Tokyo trial begins for ex-legislator accused of illegally negotiating loans

The trial of a former Japanese lawmaker suspected of illegally negotiating government loans for several companies is due to begin in Tokyo District Court on Monday.

Toyama Kiyohiko, 52, was a lawmaker from the ruling coalition partner Komeito. He was once Minister of State for Finance.

Toyama and three other people have been charged with illegally negotiating loans from the government-run Japan Finance Corporation to businesses. They were not registered to operate a money lending business.

The loans are part of a program to help struggling businesses amid the coronavirus pandemic.

Sources say Toyama intends to plead guilty to the charges when the trial begins in Tokyo court on Monday.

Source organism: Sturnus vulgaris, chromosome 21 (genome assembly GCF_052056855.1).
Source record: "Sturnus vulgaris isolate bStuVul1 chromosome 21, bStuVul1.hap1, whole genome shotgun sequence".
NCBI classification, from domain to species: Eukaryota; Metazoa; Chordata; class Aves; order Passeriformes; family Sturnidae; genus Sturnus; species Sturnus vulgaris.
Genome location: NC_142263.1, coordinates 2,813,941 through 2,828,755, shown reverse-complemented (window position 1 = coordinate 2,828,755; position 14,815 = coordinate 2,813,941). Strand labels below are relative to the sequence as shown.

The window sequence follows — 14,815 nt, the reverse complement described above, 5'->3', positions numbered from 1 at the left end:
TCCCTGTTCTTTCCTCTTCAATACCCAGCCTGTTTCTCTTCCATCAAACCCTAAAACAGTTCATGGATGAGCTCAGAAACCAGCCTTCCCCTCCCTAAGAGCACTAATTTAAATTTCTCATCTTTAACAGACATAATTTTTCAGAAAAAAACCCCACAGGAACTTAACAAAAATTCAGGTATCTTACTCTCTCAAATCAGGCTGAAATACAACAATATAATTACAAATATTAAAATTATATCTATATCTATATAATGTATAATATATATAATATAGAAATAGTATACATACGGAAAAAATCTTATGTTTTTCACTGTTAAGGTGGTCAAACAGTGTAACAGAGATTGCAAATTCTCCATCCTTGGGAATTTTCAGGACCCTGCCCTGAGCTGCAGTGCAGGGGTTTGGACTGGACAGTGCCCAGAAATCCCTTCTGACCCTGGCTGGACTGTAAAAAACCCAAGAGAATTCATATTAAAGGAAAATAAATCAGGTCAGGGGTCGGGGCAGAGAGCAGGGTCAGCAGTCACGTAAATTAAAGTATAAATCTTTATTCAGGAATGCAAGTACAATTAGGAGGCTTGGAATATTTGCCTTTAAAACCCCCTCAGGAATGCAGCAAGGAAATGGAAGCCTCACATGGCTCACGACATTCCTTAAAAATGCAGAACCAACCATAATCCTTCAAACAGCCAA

Prosecutors say Toyama asked two of his secretaries to introduce the business finance company’s loan officers. They say Toyama negotiated loans more than 100 times between March 2020 and June 2021.

Sources say Toyama told prosecutors he received a total of around 10 million yen, or about $86,000, as a reward for his lobbying efforts.

Prosecutors searched some locations last August. A consulting firm run by Toyama and the offices of his former secretaries were among the locations examined.

Attention is focused on whether the lawsuit will reveal how the former lawmaker got involved in illegal loan brokerage and how he influenced lender decisions.

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